The Hindu Student Association, an on-campus Baruch College club, was once again invited by New York City Mayor Bill de Blasio to the Gracie Mansion for its annual Diwali celebration on Nov. 20.
Diwali is the largest festival in Hindu culture, well-known for its bright lights and spiritual luminance, occurring on the night of the new moon — the darkest night of the year — while diyas, or oil lamps, candles and lanterns combat the darkness of the world.
Since its inception in 2013, HSA has gradually grown in popularity, holding award-winning events along the way, such as “Holi On the Plaza,” which has been featured multiple times on Snapchat’s New York City story.
Irine Thomas, president of Baruch’s HSA, noted that her club is known for “throwing a celebration for Diwali, the festival of lights, every year for the past six years,” and had previously sent a few members to de Blasio’s annual celebration.
The five days of Diwali celebration begin on the 13th day of the dark half of the Hindu month of Ashvina, usually falling out in late October some years or early November in others. Each of the days has its own respective traditions, but they all share a common theme of the triumph of good over evil, light over darkness and a celebration of unity.
Diwali extends its reach well beyond Hinduism, as it is also embraced and celebrated by Buddhists, Sikhs and Jains, essentially marking itself as one of the most celebrated spiritual holidays in the Asian continent and in the world.
De Blasio’s tradition of holding a Diwali party for New York City’s celebrating population — around a quarter of a million people — attests to the global importance and reach of Diwali.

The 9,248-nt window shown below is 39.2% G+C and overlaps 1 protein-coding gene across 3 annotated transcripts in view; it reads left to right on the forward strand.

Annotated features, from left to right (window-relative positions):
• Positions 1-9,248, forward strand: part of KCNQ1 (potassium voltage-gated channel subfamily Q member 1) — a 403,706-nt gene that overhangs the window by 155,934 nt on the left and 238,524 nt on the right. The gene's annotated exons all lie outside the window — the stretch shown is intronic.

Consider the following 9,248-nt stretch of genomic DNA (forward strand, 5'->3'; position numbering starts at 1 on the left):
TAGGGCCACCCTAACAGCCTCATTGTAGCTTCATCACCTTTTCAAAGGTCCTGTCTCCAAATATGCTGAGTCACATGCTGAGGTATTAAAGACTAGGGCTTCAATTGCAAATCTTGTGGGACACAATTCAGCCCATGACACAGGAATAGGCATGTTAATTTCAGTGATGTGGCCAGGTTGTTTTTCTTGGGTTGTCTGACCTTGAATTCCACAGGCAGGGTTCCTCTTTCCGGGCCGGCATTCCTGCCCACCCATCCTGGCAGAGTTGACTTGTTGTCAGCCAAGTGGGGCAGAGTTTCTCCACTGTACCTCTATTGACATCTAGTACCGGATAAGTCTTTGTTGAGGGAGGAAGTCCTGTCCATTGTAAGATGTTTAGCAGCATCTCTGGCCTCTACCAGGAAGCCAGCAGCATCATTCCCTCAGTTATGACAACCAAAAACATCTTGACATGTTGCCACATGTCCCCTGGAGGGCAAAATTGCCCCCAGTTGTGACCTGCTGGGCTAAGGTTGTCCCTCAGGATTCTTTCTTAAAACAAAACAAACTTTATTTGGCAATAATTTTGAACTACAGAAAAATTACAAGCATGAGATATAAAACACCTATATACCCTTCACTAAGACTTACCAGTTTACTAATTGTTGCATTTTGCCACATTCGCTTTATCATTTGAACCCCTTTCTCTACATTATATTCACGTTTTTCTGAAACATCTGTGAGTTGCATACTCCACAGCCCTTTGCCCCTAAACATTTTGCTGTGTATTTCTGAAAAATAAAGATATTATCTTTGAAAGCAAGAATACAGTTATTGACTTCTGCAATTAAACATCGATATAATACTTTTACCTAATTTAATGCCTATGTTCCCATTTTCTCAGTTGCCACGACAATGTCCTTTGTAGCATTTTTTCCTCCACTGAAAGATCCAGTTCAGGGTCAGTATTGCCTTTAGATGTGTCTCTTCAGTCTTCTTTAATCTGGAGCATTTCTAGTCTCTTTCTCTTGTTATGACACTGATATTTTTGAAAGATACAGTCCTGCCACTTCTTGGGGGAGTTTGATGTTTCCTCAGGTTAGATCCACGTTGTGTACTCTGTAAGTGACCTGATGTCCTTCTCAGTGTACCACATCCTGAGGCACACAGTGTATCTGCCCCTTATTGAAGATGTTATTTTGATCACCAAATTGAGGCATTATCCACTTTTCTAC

The celebration at Gracie Mansion was decorated deliberately with vibrancy and brightness that rivaled the equally colorful sarees that some women donned while they strolled into the event hall. Upon entering, waiting staff offered people samosas, pakoras and other traditional appetizers, as well as various Indian beer and liquors, while a traditional henna table was set up nearby.
As a Hindu priest took the stage, crowds gathered around, gravitating to him as he led an invocation asking for blessings for the celebration and inviting de Blasio and Chirlane McCray, de Blasio’s wife, to light the diya, signifying purity and the triumph of light over darkness and evil forces.
After the lighting ceremony, McCray spoke to the crowd about people in New York City suffering from mental illness who are overcoming the issue on their own, a cornerstone of her free mental health first-aid campaign.
Utilizing principles of unity from Diwali, she stressed that combating these issues would be easier if people unified, noting that New York City “is stronger when we come together.”
As de Blasio stepped onto the podium, he acknowledged the newly elected counsel to the mayor, Kapil Longani, a son of Indian immigrants, welcoming athundering applause.
De Blasio then went on to speak about the meaning of Diwali and its importance in New York City and the United States. Rather than it being “only about the beautiful lights and decorations,” de Blasio clarified that Diwali is “about something much more powerful.” He pleaded to the crowd to reflect on the state of the country today and how politicians in Washington can benefit from the lessons that Diwali teaches. “Wisdom should outshine ignorance. Unity should outshine division. It’s true in New York City, it’s true in all fifty states and it’s true in Washington D.C.,” he said.
To close his speech, de Blasio focused on the power of diversity and immigration in New York City, and how Diwali represents that perfectly — as it brings together people from different faiths, and those from different regions such as South Asia, the Caribbean and more.
To celebrate the success that immigrants have brought to communities, the mayor welcomed the Indian-born activist and television star Padma Lakshmi — featured in Top Chef and Star Trek: Enterprise — to the stage for a formal recognition. He proclaimed Nov. 20 as Padma Lakshmi Day in New York City.
Eventgoers then retreated to the dance floor and danced to music with family members at their sides, sarees swinging and joyful smiles filling the Gracie Mansion.
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